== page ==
Doing the work in a good way: Information for instructors and course designers about the Indigenous Curriculum Resource Centre

The eagle flies the highest in the sky, and in a coast salish story people would seek guidance from the eagle to gain knowledge of faraway places. This representational eagle wing relief was created to bring the knowledge to students as they seek guidance in their studies. -- Marissa Nahanee

The Indigenous Curriculum Resource Centre (ICRC) in the W.A.C. Bennett Library is here to support faculty members, instructors, and course designers to decolonize or Indigenize their courses, with a collection that focuses on: 

  • impacts of colonization on Indigenous Peoples in Canada; 
  • what decolonization means in different subject areas; 
  • importance of authentically including Indigenous scholarship and voice in course materials. 

The ICRC collection is built on the ARC definition of “Indigenization” as uplifting Indigenous knowledges and weaving or braiding them into current pedagogy and curriculum, to be learned alongside Western knowledges. Responding to Call to Action 21 from the Aboriginal Reconciliation Council’s (ARC) final report, Walk this path with us, the ICRC aims to help faculty learn how and why to do this work in a good way. 

On February 07, 2023 the Indigenous Curriculum Resource Centre was the site of a Cedar Brushing Ceremony by Səl̓ílwətaɬ (Tsleil-Waututh) and Sḵwx̱wú7mesh Úxwumixw (Squamish) community members, organized by Chris Lewis (Sḵwx̱wú7mesh) and Angela George (Sḵwxwú7mesh). During this ceremony, drummers accompanied cedar brushers as they cleansed the space, furniture, and materials. This work was undertaken to prepare the space, furniture, and materials for their new purpose; to support decolonizing and Indigenizing pedagogy and curriculum.  

Image showing the ICRC space including the media centre, couches, and bookcases.

ICRC space and design elements 

Located on the 4th floor of the W.A.C. Bennett library, the ICRC looks north towards Səl̓ílwətaɬ and Sḵwx̱wú7mesh Úxwumixw. The location of the space holds significance that wasn’t consciously considered during the planning process. The number four is important for many Indigenous communities as it represents the four cardinal directions.  

It’s also the space where many books catalogued into the E78-99 range were shelved; for those unfamiliar with Library of Congress Classification (LC), that call number range is used for "History of the Americas: Indians of North America." This call number range is problematic because most, if not all, books about Indigenous topics and communities are located here regardless of whether they are about history. An example of this misclassification into E78-99 is Sara Florence Davidson’s (Haida) book, Potlatch as Pedagogy: Learning through Ceremony. According to the official cataloguing metadata, this book should have the call number E99 H2 D285 2018, with E99 being the call number for "History of the Americas: Indians of North America: Indian tribes and cultures." Yet the book is about pedagogy, the theory and practice of learning. Beyond placing the book in such an inappropriate location, the LC system uses outdated and harmful terminology. We’ll come back to cataloguing later, but for now let’s go back to the space.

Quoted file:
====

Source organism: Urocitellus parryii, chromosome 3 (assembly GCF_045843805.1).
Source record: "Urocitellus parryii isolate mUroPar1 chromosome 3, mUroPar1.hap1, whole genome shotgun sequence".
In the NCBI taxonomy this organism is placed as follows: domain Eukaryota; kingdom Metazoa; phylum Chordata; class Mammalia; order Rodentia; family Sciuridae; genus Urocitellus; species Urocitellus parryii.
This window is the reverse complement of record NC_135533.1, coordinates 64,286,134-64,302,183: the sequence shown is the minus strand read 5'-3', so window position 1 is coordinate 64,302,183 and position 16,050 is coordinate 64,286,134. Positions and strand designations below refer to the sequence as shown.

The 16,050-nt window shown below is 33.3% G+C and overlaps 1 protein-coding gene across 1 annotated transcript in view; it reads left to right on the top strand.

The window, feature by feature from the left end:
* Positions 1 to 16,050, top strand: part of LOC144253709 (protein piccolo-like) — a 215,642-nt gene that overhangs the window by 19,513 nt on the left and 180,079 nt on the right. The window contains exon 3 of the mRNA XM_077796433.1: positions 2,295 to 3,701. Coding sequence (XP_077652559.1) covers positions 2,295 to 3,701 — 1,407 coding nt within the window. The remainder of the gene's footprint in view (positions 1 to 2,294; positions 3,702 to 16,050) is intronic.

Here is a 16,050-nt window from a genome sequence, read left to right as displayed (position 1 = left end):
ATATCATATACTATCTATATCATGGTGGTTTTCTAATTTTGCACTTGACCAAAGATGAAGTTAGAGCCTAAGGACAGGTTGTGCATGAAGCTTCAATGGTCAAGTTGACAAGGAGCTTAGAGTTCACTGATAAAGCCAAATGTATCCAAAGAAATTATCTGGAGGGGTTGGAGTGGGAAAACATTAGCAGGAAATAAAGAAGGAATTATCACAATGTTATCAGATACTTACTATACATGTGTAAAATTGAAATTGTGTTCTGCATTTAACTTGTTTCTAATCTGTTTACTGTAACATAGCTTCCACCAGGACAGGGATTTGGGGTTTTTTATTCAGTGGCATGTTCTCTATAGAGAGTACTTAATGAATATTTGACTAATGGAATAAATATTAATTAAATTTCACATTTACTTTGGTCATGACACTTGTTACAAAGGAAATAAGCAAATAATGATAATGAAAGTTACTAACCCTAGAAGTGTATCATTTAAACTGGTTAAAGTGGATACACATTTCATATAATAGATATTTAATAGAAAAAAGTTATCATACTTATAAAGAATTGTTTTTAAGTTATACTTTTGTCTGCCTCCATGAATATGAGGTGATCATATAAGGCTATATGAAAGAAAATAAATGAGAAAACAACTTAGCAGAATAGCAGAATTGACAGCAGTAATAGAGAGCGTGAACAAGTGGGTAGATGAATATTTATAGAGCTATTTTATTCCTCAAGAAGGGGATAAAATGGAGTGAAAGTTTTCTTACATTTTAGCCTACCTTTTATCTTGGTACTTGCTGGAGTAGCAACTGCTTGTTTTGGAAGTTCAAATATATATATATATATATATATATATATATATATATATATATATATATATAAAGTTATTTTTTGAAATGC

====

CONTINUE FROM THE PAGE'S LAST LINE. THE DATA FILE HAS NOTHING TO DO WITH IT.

There are low bookcases with cedar plank surrounds along three sides of the ICRC. The cedar tree, known as x̱ápay̓ay in Sḵwx̱wú7mesh sníchim or χpey̓əɬp in hən̓q̓əmin̓əm̓, is an important medicine for many Indigenous communities. With the bookcases being surrounded by cedar planks, the books shelved there are being cradled by a strong medicine. In addition to its use as a medicine, cedar is used in everyday and ceremonial practices in Indigenous communities. From clothing and baskets to canoes and houses the cedar tree was and continues to be important to Coast Salish communities. The bookshelf surrounds are horizontal planks, like how the walls of a Longhouse or Big House are built.  

Image with the cedar plank bookcases in the foreground, and a glimpse of the couches and windows in the background.

To provide unobstructed views of the land, and to bring the landscape into the Library in honour of Indigenous knowledges, we have removed the heat registers and kept the window nooks clear of furniture.